Restoring a 1962 Jaguar E-Type

November 4, 2007

Our first mystery!

Filed under: 1962, auto restoration, car restoration, convertible, E-Type, Jaguar, restoration, xk, XKE — Tags: , , , — Penforhire @ 5:19 pm

I got that offending front bumper bolt undone. Here is a view of the over-rider-to-cross-piece situation. The other side did have a welded nut on the bumper.

2404-bumper-bolt.jpg

Why is it looking chewed up? Because I attacked it with this —

2405-dremel-diamond-bit.jpg

This is a cheap diamond grit Dremel tip, bought in an assortment from Harbor Freight on sale. Good thing they’re cheap because if you use a little too much sideways pressure and let things get too hot —

2407-broken-bit.jpg

Anyway, when all was said and done I still had all ten fingers and here is a better look at the nut I was cursing —

2408-offending-nut.jpg

See how it just has a round knurled edge? Children, don’t use anything like this in hard-to-reach places! I might have been able to get a grip if it was an ordinary hex-nut. So, does anyone know if this is an original construction? Or did some fool do this later?

So here’s the big mystery for this post. As I was cleaning up the newly free bumper wing I spotted what looks like an engraving.

2411-mystery-cl-494-mark.jpg

I believe it is the letters “CL” with “494” under them, written on the welded cross-piece for a bolt that holds the bumper wing to the bonnet. It might be hand-written with an engraving tool but there is a connection to the letters, like cursive writing, that might imply a machine wrote it. I have not read about this particular mark anywhere yet. I searched at Jag-Lovers but found nothing. So the mystery is, what does this engraving mean?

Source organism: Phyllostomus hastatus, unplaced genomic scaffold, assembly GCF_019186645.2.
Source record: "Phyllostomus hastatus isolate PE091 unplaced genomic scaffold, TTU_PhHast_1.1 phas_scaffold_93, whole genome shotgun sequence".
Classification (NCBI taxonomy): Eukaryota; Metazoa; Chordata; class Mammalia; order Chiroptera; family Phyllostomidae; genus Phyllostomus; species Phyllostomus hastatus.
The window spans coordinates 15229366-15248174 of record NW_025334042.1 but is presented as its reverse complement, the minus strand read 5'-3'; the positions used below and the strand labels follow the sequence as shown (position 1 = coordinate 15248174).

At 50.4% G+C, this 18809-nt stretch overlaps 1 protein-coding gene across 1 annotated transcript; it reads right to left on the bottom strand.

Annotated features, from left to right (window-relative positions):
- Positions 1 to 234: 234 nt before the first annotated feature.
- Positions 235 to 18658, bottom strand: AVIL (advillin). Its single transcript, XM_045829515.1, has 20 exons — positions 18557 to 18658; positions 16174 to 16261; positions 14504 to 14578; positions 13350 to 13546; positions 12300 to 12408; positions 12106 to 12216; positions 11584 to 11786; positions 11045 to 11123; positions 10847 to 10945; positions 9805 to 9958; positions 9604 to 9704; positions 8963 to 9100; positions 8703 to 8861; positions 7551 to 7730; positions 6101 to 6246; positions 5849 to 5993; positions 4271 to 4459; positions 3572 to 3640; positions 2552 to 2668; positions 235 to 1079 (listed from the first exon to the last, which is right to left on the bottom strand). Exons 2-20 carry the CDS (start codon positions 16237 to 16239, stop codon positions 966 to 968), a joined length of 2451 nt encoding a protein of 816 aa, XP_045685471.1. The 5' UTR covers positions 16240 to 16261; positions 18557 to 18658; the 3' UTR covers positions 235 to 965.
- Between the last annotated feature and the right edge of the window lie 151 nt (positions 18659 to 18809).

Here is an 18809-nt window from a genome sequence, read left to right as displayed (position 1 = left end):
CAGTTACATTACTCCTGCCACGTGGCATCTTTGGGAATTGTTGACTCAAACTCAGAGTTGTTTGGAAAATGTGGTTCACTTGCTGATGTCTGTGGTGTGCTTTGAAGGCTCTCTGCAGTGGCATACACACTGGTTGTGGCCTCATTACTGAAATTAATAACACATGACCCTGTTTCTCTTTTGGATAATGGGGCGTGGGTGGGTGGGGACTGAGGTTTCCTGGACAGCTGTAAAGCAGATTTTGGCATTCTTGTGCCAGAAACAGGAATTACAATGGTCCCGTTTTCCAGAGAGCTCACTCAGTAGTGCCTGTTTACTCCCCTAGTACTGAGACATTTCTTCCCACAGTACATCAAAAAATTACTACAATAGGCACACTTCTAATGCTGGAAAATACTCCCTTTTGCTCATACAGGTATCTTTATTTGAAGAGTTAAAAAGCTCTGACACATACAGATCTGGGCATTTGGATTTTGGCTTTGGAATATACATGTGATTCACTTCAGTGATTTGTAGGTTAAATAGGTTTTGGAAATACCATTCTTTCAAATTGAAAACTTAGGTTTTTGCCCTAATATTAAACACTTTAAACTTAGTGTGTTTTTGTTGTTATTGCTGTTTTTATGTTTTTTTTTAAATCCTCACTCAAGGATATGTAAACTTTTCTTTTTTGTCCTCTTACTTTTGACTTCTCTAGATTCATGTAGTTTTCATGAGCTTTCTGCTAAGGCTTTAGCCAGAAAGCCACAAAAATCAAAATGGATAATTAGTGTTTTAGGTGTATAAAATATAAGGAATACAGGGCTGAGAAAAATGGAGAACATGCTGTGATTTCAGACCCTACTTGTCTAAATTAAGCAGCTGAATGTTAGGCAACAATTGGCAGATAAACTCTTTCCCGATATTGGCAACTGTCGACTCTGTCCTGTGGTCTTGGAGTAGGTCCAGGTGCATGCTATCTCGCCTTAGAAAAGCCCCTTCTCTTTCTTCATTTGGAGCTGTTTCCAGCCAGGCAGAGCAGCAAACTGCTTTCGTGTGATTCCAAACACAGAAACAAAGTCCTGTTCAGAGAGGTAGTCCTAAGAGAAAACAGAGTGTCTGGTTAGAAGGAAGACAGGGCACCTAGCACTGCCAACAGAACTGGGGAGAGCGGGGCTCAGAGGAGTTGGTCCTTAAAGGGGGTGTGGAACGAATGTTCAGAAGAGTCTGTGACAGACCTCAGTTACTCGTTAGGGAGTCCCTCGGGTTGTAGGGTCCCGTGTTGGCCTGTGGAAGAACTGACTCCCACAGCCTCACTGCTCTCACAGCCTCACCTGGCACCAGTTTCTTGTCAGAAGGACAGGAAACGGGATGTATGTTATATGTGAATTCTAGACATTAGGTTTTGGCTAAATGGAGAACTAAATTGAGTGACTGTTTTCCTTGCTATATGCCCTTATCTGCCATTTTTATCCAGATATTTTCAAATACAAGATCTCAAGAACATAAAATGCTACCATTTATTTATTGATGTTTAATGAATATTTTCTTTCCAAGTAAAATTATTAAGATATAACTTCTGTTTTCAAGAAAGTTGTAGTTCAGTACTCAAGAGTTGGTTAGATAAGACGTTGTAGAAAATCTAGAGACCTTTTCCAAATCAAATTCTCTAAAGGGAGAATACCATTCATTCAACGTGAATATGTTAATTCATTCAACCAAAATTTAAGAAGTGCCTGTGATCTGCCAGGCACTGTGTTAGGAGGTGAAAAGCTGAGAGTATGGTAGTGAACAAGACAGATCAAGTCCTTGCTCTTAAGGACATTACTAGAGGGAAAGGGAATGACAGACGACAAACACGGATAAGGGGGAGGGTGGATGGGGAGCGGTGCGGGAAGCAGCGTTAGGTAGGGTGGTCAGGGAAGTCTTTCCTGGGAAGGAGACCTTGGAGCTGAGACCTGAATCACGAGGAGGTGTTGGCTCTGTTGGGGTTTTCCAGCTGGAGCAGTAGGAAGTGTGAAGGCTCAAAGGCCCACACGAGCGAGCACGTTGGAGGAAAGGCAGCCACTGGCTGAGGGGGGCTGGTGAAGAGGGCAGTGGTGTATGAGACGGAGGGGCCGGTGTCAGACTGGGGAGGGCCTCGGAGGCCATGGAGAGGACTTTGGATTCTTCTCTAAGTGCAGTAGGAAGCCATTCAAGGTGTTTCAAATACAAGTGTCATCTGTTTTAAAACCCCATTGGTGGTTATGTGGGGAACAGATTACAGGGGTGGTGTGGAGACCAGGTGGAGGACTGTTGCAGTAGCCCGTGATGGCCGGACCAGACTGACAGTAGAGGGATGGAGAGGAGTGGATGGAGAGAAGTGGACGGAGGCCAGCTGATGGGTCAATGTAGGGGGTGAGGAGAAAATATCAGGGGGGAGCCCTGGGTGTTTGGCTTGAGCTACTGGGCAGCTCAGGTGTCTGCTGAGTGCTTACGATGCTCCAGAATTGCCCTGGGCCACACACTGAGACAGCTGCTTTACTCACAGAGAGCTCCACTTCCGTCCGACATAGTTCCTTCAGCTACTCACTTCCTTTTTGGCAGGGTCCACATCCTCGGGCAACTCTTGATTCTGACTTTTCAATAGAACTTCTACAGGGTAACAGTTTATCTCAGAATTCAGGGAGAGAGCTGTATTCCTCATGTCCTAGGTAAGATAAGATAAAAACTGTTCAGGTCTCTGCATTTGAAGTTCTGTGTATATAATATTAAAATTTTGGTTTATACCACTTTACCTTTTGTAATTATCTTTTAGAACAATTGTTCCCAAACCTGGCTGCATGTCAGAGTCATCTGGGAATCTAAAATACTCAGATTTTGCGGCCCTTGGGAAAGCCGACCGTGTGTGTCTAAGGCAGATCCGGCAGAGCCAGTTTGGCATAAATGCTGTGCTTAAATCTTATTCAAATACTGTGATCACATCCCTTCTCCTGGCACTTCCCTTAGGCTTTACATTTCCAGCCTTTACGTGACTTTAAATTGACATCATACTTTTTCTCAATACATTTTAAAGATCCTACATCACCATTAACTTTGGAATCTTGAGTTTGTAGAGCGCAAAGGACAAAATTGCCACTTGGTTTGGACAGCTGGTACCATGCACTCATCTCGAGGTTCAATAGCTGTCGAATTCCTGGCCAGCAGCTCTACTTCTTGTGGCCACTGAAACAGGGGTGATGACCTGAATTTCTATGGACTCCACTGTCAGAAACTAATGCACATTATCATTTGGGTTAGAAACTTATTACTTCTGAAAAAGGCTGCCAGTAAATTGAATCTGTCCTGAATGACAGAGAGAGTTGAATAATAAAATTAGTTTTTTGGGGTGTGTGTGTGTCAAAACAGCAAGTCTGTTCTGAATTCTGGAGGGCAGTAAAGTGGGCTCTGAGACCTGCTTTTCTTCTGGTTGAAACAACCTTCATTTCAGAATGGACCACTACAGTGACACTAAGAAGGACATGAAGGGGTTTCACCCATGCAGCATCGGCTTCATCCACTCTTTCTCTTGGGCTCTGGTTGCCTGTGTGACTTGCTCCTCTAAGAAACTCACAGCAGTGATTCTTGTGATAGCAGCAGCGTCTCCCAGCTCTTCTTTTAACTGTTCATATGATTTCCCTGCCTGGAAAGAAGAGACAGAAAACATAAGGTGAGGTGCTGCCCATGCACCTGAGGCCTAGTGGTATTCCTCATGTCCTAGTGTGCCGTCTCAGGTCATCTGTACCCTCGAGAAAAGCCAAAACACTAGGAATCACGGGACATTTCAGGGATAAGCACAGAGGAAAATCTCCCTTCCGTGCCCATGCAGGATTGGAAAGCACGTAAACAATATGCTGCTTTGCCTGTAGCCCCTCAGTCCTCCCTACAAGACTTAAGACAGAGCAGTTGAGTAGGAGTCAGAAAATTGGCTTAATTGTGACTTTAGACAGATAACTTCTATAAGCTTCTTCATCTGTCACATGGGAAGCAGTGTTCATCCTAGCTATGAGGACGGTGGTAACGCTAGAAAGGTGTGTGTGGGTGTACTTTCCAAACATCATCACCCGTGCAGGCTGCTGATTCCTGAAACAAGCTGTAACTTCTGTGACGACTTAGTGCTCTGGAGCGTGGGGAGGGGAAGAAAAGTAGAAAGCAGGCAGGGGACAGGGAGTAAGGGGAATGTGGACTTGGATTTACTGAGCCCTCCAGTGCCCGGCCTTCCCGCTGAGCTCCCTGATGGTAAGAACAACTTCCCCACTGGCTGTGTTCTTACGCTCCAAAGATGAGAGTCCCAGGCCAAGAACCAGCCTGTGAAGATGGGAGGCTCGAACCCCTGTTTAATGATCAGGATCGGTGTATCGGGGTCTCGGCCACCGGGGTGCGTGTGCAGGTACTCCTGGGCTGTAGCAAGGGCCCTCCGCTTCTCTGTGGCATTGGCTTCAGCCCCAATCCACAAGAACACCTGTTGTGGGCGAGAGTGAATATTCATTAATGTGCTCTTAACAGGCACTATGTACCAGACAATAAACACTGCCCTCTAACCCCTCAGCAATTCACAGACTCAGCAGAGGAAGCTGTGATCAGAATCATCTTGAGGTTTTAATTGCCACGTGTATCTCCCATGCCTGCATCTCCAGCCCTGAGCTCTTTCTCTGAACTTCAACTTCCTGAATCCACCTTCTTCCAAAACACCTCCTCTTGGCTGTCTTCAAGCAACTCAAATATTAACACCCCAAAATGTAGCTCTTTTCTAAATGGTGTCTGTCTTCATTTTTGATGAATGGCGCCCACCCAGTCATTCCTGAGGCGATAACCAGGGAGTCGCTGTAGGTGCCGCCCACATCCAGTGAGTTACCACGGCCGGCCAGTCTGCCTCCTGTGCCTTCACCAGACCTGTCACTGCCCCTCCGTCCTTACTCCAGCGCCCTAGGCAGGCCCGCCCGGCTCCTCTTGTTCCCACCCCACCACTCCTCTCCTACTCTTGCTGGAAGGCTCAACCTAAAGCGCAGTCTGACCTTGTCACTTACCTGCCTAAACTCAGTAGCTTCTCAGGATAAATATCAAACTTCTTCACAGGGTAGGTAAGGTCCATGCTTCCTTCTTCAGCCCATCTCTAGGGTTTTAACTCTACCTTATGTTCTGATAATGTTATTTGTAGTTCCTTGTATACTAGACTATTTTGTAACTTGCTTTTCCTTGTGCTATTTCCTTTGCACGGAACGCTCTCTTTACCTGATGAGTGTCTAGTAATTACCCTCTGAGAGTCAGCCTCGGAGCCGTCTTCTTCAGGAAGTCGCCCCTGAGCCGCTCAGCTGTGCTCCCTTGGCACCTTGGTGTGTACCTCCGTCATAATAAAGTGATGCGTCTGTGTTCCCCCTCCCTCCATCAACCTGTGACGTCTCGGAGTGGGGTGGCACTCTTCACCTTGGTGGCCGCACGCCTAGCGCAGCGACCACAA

Was the bumper outsourced and then shipped to a Jaguar factory at 494 Coventry Lane? Were employees paid piecework and some CL person completed their 494th bumper? Put the answer in a comment and you’ll be immortalized here! If I don’t get an answer here I’ll post the question on the E-Type board and see if anyone knows.

You might recall I mentioned one of the headlight buckets was banged up. Here’s the best view I could capture.

2412-banged-up-bucket.jpg

The wrinkling must have chipped the paint and that started rusting. I used a large punch to flatten out the wrinkled area.

2413-punch-in-sanded-shell.jpg

I suppose a multi-ton press and some flat plates might have made an easier fix. You can see here I started sanding the buckets because I decided to repaint them. Getting all the road splooge off them revealed too much bare metal and rust.

Here they are, ready to paint.

2414-headlight-shells-ready-to-paint.jpg

I used a Krylon epoxy primer sold for use on rust.

2415-primered.jpg

Followed by Krylon epoxy gloss black.

2419-gloss-black.jpg

Should look just fine under the bonnet. If you do this remember to scuff up the old paint with some sandpaper or other abrasive first. Then make sure you clean off all the dust and dry the surface before spraying primer.